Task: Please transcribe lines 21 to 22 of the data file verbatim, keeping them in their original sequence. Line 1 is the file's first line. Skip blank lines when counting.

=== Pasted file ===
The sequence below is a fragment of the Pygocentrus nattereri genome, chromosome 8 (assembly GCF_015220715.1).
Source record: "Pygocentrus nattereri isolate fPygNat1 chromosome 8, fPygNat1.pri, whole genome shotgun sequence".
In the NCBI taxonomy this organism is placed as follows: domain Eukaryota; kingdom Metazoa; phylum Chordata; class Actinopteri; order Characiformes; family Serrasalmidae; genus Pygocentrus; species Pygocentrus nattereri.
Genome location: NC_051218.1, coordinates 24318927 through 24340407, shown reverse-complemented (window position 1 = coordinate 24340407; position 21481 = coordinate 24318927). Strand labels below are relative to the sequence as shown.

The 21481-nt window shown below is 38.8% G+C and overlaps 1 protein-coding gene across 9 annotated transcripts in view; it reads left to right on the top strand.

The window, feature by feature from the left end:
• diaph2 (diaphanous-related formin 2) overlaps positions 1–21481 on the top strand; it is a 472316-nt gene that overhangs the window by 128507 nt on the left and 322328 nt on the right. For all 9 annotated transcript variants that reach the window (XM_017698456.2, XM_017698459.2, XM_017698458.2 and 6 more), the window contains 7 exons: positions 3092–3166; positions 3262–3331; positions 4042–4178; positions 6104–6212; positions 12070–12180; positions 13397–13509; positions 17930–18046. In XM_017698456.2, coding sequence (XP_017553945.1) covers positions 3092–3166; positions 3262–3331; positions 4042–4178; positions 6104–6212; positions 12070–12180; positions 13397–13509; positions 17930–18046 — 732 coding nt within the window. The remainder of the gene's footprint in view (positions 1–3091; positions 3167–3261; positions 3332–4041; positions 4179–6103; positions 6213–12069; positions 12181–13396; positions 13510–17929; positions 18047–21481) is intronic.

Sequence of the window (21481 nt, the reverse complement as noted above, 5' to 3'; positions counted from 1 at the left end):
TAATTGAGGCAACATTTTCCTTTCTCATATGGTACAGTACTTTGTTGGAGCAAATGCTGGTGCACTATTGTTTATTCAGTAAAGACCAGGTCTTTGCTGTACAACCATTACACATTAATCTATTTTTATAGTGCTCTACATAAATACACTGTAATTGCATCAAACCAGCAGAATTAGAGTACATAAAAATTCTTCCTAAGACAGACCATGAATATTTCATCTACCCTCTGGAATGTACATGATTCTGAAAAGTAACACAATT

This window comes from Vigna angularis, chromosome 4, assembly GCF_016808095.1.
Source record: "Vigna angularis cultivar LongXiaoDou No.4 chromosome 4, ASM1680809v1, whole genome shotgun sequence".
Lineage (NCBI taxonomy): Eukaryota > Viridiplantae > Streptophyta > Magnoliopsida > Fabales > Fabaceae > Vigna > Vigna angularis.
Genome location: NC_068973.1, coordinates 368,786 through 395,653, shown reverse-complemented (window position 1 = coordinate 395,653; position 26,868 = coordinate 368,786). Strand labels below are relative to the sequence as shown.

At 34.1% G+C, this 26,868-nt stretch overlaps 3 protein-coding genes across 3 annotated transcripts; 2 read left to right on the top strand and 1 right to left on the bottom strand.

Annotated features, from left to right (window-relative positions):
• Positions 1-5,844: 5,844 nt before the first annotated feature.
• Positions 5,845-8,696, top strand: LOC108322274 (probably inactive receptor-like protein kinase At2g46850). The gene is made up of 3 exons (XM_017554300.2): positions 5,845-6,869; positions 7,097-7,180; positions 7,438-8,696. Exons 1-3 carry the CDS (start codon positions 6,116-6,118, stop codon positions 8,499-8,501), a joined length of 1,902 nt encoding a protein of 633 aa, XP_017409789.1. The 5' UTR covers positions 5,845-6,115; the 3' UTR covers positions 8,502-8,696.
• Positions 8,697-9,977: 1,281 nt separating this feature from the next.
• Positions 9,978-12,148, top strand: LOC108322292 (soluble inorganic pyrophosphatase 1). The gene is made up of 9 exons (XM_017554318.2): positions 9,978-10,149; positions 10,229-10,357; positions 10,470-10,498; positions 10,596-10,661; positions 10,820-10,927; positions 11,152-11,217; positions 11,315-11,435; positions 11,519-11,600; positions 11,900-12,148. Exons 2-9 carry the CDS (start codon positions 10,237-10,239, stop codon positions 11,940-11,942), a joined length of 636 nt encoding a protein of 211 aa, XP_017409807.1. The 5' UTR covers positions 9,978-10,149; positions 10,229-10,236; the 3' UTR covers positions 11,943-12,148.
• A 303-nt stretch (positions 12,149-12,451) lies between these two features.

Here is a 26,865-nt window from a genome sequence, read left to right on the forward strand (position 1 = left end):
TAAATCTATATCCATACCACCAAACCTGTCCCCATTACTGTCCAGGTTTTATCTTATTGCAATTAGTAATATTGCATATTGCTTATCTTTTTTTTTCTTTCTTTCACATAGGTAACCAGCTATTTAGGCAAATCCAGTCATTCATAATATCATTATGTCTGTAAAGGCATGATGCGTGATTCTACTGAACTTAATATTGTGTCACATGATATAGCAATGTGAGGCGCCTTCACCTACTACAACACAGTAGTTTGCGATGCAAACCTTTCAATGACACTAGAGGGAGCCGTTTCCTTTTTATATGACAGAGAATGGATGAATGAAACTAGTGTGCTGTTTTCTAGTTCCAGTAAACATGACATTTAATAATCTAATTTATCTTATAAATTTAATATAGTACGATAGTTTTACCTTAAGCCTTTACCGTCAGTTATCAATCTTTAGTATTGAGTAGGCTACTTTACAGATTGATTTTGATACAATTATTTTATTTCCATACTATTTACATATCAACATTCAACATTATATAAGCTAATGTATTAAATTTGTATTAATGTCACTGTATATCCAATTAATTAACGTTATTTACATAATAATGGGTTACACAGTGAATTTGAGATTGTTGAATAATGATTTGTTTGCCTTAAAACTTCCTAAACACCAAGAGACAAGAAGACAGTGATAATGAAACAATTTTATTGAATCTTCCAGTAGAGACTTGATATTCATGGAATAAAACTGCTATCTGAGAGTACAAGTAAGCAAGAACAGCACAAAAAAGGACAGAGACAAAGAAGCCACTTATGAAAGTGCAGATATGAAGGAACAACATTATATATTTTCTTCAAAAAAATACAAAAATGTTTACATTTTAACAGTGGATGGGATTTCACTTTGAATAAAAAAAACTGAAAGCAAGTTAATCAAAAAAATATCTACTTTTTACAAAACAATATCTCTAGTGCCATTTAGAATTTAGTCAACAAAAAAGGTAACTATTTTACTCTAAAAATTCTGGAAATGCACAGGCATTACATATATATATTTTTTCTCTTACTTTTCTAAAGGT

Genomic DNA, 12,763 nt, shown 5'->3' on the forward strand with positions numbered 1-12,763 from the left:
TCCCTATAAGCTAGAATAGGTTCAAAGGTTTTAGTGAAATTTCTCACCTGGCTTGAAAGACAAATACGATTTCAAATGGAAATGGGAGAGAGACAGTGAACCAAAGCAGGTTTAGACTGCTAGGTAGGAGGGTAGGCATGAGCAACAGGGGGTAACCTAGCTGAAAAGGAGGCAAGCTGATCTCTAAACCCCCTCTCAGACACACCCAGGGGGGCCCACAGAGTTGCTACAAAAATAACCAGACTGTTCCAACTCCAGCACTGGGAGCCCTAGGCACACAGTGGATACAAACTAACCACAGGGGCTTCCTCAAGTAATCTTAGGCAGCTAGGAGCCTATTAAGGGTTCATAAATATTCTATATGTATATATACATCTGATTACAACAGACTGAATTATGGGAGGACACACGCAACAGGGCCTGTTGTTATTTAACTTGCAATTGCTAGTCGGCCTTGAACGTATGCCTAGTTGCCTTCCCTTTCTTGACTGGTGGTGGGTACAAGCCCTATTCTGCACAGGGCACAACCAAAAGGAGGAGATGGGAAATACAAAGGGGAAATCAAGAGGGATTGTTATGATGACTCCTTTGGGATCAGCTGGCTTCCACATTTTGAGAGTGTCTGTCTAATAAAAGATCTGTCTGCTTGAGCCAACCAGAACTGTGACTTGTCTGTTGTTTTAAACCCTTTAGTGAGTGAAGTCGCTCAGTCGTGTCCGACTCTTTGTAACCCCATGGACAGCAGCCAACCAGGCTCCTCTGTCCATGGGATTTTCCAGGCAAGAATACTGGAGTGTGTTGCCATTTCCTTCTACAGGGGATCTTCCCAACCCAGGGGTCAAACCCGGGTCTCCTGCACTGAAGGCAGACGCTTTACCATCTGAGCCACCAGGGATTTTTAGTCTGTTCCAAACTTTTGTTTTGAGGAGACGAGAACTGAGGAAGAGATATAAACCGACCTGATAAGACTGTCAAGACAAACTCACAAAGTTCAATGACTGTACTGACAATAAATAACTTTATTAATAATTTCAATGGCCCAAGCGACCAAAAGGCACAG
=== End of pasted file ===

Here is a 26,865-nt window from a genome sequence, read left to right on the forward strand (position 1 = left end):
TAAATCTATATCCATACCACCAAACCTGTCCCCATTACTGTCCAGGTTTTATCTTATTGCAATTAGTAATATTGCATATTGCTTATCTTTTTTTTTCTTTCTTTCACATAGGTAACCAGCTATTTAGGCAAATCCAGTCATTCATAATATCATTATGTCTGTAAAGGCATGATGCGTGATTCTACTGAACTTAATATTGTGTCACATGATATAGCAATGTGAGGCGCCTTCACCTACTACAACACAGTAGTTTGCGATGCAAACCTTTCAATGACACTAGAGGGAGCCGTTTCCTTTTTATATGACAGAGAATGGATGAATGAAACTAGTGTGCTGTTTTCTAGTTCCAGTAAACATGACATTTAATAATCTAATTTATCTTATAAATTTAATATAGTACGATAGTTTTACCTTAAGCCTTTACCGTCAGTTATCAATCTTTAGTATTGAGTAGGCTACTTTACAGATTGATTTTGATACAATTATTTTATTTCCATACTATTTACATATCAACATTCAACATTATATAAGCTAATGTATTAAATTTGTATTAATGTCACTGTATATCCAATTAATTAACGTTATTTACATAATAATGGGTTACACAGTGAATTTGAGATTGTTGAATAATGATTTGTTTGCCTTAAAACTTCCTAAACACCAAGAGACAAGAAGACAGTGATAATGAAACAATTTTATTGAATCTTCCAGTAGAGACTTGATATTCATGGAATAAAACTGCTATCTGAGAGTACAAGTAAGCAAGAACAGCACAAAAAAGGACAGAGACAAAGAAGCCACTTATGAAAGTGCAGATATGAAGGAACAACATTATATATTTTCTTCAAAAAAATACAAAAATGTTTACATTTTAACAGTGGATGGGATTTCACTTTGAATAAAAAAAACTGAAAGCAAGTTAATCAAAAAAATATCTACTTTTTACAAAACAATATCTCTAGTGCCATTTAGAATTTAGTCAACAAAAAAGGTAACTATTTTACTCTAAAAATTCTGGAAATGCACAGGCATTACATATATATATTTTTTCTCTTACTTTTCTAAAGGT